'Inauguration of the Pleasure Dome' is an Occultist's Fever Dream
By Lazarus Rise
Kenneth Anger’s filmography is interesting to describe in literary terms. He started making experimental films at 10 years old, obsessed with Hollywood pop culture and mysticism. Anger specializes in short, silent, surrealist films accompanied by orchestral/opera music. He was one of the first openly gay filmmakers whose films undisguisedly exposed audiences to homoeroticism and the occult, especially during a time when homosexual acts were deemed illegal in America. Anger shot his 1947 film Fireworks when he was 20 while his parents were away on vacation. It was the first time his efforts had begun to gain recognition, leading him to face pesky obscenity charges that were later dropped.
Anger was never a stranger to controversy. He was a follower of occultists Aleister Crowley and Anton LaVey, with whom he became friends. In his mid-twenties, Anger grew disconnected from the California artistic scene and went to Italy to shoot another movie. When his mother died suddenly, he traveled back to deal with her last wishes and ended up connecting with his old scene, meeting new inspiring creatives. It wasn’t until a "Come As Your Madness'' themed Halloween party when Anger dressed up as the goddess Hecate that inspired him to create a personal chaotic favorite of mine, 1954’s Inauguration of The Pleasure Dome.
Pleasure Dome opens with a dreamy, classical score. We see a gathering of occultists preparing for a ritual. They adorn themselves with jewels, submerging themselves in a ritualistic preparedness by eating the jewels while applying their makeup. A couple of figures emerge, a ghostly red-headed androgynous being and another one in a colorful, grotesque, monster-like garment. They move around in strange and sudden movements. What starts as careful preparation for this séance slowly dissolves into haywire psychedelia –the best of the worst acid trips. A sea of bodies is seen congregating and dancing at a masquerade party for Lord Shiva.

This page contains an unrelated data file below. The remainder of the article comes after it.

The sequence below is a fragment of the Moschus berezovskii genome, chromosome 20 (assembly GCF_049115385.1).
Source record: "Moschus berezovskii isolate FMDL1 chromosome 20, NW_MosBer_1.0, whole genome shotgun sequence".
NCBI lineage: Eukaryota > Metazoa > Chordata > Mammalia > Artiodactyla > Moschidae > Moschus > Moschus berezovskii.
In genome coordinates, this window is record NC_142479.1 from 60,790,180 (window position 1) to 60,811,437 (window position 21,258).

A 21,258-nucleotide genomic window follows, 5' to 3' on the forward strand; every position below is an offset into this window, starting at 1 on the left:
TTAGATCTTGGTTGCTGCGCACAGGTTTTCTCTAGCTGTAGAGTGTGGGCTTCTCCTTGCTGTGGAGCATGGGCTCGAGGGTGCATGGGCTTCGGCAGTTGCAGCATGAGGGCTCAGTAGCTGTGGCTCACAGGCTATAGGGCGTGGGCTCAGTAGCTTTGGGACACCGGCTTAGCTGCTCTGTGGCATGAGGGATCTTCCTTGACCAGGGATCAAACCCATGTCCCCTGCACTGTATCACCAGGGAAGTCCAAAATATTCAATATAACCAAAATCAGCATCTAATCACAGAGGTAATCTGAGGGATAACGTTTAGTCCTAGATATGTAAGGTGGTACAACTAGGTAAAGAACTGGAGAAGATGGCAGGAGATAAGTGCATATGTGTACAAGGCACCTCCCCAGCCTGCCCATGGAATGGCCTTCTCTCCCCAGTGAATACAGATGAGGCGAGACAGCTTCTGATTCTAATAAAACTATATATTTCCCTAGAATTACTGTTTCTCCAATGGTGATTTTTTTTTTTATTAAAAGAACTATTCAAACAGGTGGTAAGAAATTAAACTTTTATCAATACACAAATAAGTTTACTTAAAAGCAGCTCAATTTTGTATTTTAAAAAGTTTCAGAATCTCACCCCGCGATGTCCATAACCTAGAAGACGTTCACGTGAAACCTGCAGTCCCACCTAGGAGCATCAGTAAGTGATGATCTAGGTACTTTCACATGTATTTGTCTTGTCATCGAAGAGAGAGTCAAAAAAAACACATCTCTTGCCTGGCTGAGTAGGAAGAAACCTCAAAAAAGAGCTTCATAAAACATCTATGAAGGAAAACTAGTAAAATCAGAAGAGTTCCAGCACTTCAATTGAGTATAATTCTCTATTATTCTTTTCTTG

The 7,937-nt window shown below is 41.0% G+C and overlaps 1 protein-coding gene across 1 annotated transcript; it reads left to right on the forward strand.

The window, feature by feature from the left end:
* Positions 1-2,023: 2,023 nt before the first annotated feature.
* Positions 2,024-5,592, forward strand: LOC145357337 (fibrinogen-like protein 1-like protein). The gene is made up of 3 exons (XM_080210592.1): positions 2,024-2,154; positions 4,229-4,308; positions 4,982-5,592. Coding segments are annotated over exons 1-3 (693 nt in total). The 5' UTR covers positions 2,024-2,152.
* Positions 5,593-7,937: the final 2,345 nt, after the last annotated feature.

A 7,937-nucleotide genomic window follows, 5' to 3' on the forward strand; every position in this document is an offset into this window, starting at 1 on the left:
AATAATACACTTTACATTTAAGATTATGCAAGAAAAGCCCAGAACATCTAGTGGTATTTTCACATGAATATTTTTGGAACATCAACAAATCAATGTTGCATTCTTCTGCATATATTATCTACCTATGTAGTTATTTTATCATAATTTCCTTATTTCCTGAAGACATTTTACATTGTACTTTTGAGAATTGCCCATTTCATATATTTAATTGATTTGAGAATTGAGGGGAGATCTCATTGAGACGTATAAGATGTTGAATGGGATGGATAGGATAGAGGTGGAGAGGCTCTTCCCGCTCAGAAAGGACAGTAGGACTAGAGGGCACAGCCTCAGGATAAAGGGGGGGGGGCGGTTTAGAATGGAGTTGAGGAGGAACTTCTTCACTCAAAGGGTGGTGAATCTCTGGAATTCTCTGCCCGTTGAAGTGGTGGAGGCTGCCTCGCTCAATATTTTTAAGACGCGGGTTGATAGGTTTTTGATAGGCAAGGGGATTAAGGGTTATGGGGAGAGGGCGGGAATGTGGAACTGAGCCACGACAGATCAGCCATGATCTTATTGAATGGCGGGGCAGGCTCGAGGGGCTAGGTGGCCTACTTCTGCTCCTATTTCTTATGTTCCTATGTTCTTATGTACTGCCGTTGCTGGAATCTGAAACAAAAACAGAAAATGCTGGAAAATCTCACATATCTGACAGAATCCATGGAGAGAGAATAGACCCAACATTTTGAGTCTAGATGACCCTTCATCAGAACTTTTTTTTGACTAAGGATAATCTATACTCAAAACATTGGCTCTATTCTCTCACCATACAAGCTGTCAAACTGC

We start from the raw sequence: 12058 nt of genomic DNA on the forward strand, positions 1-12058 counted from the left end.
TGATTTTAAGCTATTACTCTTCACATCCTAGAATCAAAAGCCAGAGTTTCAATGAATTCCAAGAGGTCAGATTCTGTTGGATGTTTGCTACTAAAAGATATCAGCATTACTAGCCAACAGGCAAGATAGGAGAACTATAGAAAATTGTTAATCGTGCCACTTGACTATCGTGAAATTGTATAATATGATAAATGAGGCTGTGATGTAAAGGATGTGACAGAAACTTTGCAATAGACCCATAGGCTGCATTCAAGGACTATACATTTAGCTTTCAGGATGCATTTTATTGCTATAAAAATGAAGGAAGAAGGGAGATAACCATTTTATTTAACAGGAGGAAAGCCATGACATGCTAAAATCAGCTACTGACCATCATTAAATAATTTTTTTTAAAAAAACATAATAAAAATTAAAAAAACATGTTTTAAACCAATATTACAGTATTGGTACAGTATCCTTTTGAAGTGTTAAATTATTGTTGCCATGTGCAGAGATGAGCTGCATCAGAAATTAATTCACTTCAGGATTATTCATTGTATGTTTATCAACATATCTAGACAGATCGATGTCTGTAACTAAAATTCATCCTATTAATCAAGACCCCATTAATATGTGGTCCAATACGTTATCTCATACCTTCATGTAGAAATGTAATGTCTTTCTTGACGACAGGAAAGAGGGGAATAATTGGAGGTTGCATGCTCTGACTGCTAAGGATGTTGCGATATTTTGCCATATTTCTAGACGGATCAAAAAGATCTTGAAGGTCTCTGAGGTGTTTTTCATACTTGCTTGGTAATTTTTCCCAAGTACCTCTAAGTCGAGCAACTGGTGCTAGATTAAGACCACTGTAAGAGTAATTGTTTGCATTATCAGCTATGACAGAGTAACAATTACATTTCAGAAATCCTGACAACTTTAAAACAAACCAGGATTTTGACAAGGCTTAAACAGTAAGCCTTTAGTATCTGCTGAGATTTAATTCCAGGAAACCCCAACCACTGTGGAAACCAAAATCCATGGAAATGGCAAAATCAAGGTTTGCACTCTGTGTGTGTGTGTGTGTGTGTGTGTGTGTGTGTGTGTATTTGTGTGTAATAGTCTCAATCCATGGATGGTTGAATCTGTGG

Inauguration of The Pleasure Dome is a celebration and recreation of the Halloween party Anger attended, with many of his personal friends appearing in the movie as gods and goddesses. With Anger’s movies, one should recognize that he’s upfront with his aesthetic interpretations; there’s usually not too deep of a meaning other than being inspired by his friends and the sullen glamour of Hollywood, and he includes many counterculture figures of the 1950s through 1970s in his productions. He prides himself on eccentric, mystical aesthetics and dives into a personal interpretation of a radiant, blazing hell, even interjecting scenes from 1911’s L’Inferno. It’s a beautiful dream and nightmare, a clash of the living and dead to be burned in our minds and appreciated long afterward.
Anger is a favorite among cult film directors for his audacity during times when it could have gotten him arrested, maimed, or his works destroyed forever. Luckily many have survived to be enjoyed today, while others have been lost to time. I have linked the movie below for those that wish to experience it:
Lazarus Rise (he/him) is a writer, artist, performer, and creative from Shreveport, Louisiana who now resides in Colorado Springs, Colorado. To stay up-to-date with Lazarus, follow him on Facebook and Instagram @dungeoncowboy.